As described before, each odor k presented to the system activates a subgroup of neurons in the antennal lobe. Each OPN j can be either active χkj = 1 or silent χkj = 0. The number of activated OPNs depends on the concentration ckodor of the odor. Low concentrations (ckodor ≈ 0) activate a few, high concentrations (ckodor ≈ 1) activate nearly all reached OPNs. However, due to noise, this number can vary over trials. Thus, the activation of each reached OPN is probabilistic dependent on the following equation:

pOPNk=1eβ·codork.(1)

The parameter β determines the relation between odor concentration and neuronal activity and, without loss of generality, is set equal to 1.32. Thus, each odor is represented in the antennal lobe as a state of 1s and 0s of length NkOPN. This state is transmitted via the synapses in the calyx to the Kenyon cells. Thereby, each OPN j connects to Kenyon cell i with probability r (drawn from the interval from zero to one without boundaries) which defines the connectivity rate. Thus, the connection ci,j is either zero or one depending on r. All NKC Kenyon cells are modeled as simple integrate-and-fire neurons with firing threshold Θ (between 1 and 20):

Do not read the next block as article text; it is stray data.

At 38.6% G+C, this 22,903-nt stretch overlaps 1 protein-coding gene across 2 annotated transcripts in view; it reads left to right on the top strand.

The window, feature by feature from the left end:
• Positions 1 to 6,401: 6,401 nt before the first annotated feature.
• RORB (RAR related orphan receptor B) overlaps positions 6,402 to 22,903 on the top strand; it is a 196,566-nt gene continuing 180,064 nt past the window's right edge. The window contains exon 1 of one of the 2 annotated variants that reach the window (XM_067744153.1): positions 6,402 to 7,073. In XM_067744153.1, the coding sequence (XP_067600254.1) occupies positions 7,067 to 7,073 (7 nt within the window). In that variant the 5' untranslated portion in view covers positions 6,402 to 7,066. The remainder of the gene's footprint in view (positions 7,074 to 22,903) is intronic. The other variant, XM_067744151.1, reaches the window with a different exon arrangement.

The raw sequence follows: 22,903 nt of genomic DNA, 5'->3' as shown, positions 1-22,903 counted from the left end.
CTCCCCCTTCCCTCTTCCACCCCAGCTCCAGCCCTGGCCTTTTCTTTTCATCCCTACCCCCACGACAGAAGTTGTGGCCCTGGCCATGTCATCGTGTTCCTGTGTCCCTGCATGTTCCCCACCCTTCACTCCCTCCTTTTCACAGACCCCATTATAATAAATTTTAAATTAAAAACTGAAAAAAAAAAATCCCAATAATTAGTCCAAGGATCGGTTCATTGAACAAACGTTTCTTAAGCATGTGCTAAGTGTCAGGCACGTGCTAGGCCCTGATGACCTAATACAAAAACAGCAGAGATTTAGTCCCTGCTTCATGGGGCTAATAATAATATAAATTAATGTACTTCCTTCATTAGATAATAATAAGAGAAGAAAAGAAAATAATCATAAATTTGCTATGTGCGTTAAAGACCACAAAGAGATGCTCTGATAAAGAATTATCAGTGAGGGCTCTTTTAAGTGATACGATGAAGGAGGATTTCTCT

ψik={ 1ifjNOPNkci,j·χjk>Θ0ifjNOPNkci,j·χjkΘ. (2)

Thus, each odor yields via the antenna and antennal lobe to a specific firing pattern of Kenyon cells in the mushroom body.

2.2. Inhibition

To assess the influence of different inhibitory strengths on mushroom body, we introduce a probability pkI that Kenyon cells firing can be inhibited. This probability depends on the average activity in the mushroom body χ˜k without inhibition.

pIk=eαχ˜k(3)

The parameter α (between 0.05 and 1.75) determines the different strengths of inhibition (Figure 3). Thus, we first derive the activity of the Kenyon cells as described before, calculate the probability of inhibiting each Kenyon cell spike, and derive the new Kenyon cell firing. This new state, dependent on the inhibitory feedback, is the final output of the mushroom body.

FIGURE 3
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Figure 3. The relation between average Kenyon cells activity and probability of feedback inhibition for different parameter values α. Note, a higher value of α induces less inhibition.

2.3. Mutual Information